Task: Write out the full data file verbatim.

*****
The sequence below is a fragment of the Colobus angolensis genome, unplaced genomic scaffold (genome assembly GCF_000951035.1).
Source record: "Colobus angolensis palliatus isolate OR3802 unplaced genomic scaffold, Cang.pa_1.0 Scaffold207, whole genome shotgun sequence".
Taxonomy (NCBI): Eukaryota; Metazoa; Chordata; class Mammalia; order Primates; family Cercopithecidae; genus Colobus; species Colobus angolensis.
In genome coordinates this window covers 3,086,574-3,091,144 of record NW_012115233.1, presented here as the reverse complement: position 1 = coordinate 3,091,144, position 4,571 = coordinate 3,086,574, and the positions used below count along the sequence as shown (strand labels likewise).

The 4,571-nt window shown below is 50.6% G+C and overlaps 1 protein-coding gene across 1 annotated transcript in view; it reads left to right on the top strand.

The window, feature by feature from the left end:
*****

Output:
The sequence below is a fragment of the Colobus angolensis genome, unplaced genomic scaffold (genome assembly GCF_000951035.1).
Source record: "Colobus angolensis palliatus isolate OR3802 unplaced genomic scaffold, Cang.pa_1.0 Scaffold207, whole genome shotgun sequence".
Taxonomy (NCBI): Eukaryota; Metazoa; Chordata; class Mammalia; order Primates; family Cercopithecidae; genus Colobus; species Colobus angolensis.
In genome coordinates this window covers 3,086,574-3,091,144 of record NW_012115233.1, presented here as the reverse complement: position 1 = coordinate 3,091,144, position 4,571 = coordinate 3,086,574, and the positions used below count along the sequence as shown (strand labels likewise).

The 4,571-nt window shown below is 50.6% G+C and overlaps 1 protein-coding gene across 1 annotated transcript in view; it reads left to right on the top strand.

The window, feature by feature from the left end: